5 Ways To Keep Your Teachers and Staff Up-to-Date on Technology

If a teacher from just ten years ago time-travelled to a classroom today, he or she would be amazed at the changes that have reshaped classroom learning in such a short time. From interactive whiteboards to classroom response systems, to handheld devices and document cameras, classrooms are bursting with new and dynamic opportunities. But all those changes come at a price, and not just those that come out of your budget. Today, teachers are challenged to do more than keep up with the daily demands of educating. Keeping up with technology, and all the latest trends and tools, is a job in itself!

Let’s face it. Not every one on your staff is equally tech savvy. Some members of your team can master advanced tools in a heartbeat, others struggle with even basic technology demands. So how can you keep your staff—your entire staff—up-to-date on continually and rapidly evolving technology expectations? Here are five things we think are vital in keeping all your teachers and staff knowledgeable about, and open to, the opportunities that are out there.

1.Start Small
Baby steps aren’t just for infants. When new technology presents itself, it’s sometimes best to put a toe in the water before jumping in. In an article on the website edutopia.com, Josh Work, a Middle School Administrator from Maryland says, “The school where I teach is currently within its post-BYOD (Bring Your Own Device) implementation age. We started with a small cohort of tech-savvy teachers to pilot a BYOD program with selected classes. Starting small was definitely beneficial, as we were able to troubleshoot issues and best prepare ourselves for the school-wide BYOD rollout. Front loading any work is always helpful in education, especially when developing resources for teachers who struggle with technology.”

Also, introducing complicated, multi-faceted tools slowly, one or two elements at a time, can not only ensure its successful integration into your curriculum or processes, but reduces stress or resistance from those who are nervous with new technologies.

2. Build a Tech Team
Those who are most tech-savvy on your team can lead the way for the rest. Creating a support team that is flexible and available to train others is essential for the success of any new tool. Your Tech Team can consist of teachers, administrators and support staff. By working together across multiple areas and grade levels, they will not only vet new tools, but master them, and spread that knowledge.

Part of a Tech Team’s responsibilities may include creating a Professional Development plan for the team, and then carrying it through.

Says Josh Work, “Aside from just having dedicated time for teachers to meet, create a homegrown professional learning community (PLC) that focuses on monitoring tech integration throughout the school. This PLC can be powerful and insightful while supporting those that need additional help.

3. Find Time
Even those tech experts on your team can’t learn a new tool overnight. When introducing new technology, make sure your timeline includes their education, as well as that of the entire team. It may take weeks, months or an entire year for a new tool to be fully incorporated. Don’t rush it. Build in time for experimenting. Give teachers the opportunity to play with the new system before they need to utilize it every day.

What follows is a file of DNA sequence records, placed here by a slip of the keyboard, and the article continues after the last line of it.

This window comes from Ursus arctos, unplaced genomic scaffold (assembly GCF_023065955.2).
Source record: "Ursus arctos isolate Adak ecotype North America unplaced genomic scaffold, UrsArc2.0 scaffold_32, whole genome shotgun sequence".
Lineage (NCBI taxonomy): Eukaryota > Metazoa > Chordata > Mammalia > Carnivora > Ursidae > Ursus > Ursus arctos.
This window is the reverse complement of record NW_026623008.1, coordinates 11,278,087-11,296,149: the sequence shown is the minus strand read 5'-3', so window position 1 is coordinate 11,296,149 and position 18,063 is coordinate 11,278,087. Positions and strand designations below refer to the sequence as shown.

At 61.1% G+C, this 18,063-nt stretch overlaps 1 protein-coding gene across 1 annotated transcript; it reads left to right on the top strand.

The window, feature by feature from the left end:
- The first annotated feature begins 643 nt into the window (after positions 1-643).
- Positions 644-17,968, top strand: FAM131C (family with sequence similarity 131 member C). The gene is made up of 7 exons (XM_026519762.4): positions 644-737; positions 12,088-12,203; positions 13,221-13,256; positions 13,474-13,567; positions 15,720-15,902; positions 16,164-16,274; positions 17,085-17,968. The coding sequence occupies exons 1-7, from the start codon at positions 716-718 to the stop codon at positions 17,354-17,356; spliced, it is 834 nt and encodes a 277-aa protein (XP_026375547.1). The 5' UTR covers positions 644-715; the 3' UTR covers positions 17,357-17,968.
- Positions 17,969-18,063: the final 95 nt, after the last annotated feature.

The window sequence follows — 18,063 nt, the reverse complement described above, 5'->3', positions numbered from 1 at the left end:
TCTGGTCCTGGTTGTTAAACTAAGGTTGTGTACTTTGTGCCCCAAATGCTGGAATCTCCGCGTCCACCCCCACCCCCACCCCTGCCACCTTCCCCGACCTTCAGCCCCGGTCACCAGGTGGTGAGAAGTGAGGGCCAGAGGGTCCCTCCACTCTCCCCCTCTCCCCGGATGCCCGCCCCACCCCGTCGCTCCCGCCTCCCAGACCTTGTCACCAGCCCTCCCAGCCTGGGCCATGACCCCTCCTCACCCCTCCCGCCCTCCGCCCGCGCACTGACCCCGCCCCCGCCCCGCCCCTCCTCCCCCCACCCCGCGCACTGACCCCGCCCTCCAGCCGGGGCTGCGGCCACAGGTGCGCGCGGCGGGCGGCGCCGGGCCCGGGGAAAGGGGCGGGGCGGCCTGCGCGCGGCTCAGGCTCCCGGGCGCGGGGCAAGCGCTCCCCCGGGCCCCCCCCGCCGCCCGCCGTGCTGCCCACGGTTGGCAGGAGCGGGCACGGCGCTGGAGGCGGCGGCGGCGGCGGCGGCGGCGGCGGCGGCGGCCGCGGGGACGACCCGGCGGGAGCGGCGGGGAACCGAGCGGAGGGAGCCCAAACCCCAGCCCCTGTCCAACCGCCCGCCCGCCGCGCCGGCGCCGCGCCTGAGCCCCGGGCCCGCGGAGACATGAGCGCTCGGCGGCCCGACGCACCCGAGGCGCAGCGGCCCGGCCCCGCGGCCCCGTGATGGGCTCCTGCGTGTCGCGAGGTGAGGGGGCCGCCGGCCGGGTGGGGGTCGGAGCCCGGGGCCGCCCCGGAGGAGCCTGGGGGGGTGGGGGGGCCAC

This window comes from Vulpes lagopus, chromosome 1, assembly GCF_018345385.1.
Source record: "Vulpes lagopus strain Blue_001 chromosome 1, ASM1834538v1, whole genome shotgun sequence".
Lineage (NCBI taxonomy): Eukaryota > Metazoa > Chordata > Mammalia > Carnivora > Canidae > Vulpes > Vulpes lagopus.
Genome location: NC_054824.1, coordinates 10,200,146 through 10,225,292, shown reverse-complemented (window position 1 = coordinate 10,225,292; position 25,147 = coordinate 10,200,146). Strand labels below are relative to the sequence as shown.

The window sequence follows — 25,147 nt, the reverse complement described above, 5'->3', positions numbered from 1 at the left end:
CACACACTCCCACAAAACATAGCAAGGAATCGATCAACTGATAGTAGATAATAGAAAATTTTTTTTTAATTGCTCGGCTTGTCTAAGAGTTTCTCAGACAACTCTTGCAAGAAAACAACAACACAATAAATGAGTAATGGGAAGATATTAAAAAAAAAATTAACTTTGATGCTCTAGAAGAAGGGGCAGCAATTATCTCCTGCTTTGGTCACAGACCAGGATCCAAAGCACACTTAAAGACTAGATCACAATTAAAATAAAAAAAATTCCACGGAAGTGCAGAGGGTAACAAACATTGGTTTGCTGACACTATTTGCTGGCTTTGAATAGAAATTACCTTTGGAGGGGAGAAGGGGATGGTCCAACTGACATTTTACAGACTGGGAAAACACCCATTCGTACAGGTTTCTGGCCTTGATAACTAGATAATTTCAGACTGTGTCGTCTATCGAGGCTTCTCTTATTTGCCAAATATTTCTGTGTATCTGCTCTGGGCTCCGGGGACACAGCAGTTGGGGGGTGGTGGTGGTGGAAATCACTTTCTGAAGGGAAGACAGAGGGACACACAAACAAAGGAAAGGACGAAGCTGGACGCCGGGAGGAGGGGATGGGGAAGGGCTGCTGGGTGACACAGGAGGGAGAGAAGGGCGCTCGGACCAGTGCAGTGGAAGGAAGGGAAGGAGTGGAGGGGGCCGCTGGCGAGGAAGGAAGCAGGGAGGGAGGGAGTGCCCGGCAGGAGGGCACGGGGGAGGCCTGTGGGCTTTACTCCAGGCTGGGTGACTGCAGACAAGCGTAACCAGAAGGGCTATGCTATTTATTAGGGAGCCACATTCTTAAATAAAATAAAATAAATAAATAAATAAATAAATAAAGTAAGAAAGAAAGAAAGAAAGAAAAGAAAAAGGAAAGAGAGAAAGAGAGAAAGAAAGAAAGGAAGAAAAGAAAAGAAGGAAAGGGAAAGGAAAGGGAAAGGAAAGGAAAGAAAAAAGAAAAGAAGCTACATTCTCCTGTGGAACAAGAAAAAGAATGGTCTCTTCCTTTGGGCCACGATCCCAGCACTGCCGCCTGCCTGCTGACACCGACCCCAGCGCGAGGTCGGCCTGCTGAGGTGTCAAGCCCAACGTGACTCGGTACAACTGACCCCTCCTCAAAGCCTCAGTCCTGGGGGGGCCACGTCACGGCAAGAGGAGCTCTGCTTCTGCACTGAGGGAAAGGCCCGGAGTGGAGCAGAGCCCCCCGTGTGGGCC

Says Emily Davis, a Teacher Ambassador Fellow of the U.S. Department of Education, as written in an article on fosi.org, “Utilizing technology well as an instructional tool involves scaffolding, and often a steep learning curve. Educators need time to develop their individual skills, apply these skills within their classrooms, and reflect on what works best. Instead of bombarding teachers with new tools and programs, take a step back and allow educators time for mastery.”

4. Learn From Your Students
It seems every school has at least a handful of students who know more about technology than your staff. Many of their students have been using computers practically since birth, and adapting to changing technology is a way of life for them. These students are a great resource for you! Ask them what technology they are using. Ask them what new trends are happening, and what’s around the corner. Then ask yourself: how can this be used in the classroom?

5. Include and Communicate
Some members of your team may feel new technology is being pushed on them. This is especially true from those members who struggle with new tools. They might not understand why a change is needed. The best way to overcome this? Be open. Ask what teachers or staff struggle with, and show them how new tools might help. Every new technology should have clearly established goals and objectives. Will the new technology help struggling learners, or support differentiated or personalized learning? Will it make parent communication easier, or classroom performance more transparent? The more you share your goals with those who will use the tools, and the benefits of using them, the faster your team will embrace them, and the more enthusiastic they will be to use them.

According to a blog post from the educational resource-provider Pearson, “Keeping up-to-date with technology requires you to jump in and explore new territory. Set aside a few moments at the end of the day to scroll through your Twitter feed, focus on a few tools instead of many, reflect on your student’s progress and what’s working best. Education technology can transform your teaching and learning, dive in—it’s worth it!”

At Single Path, we work with teachers and staff on finding, building and integrating effective technology tools. We work with teams that are tech-savvy, and those that need a little more handholding. Wherever your team stands on the technology curve, we can help you get in front of it.

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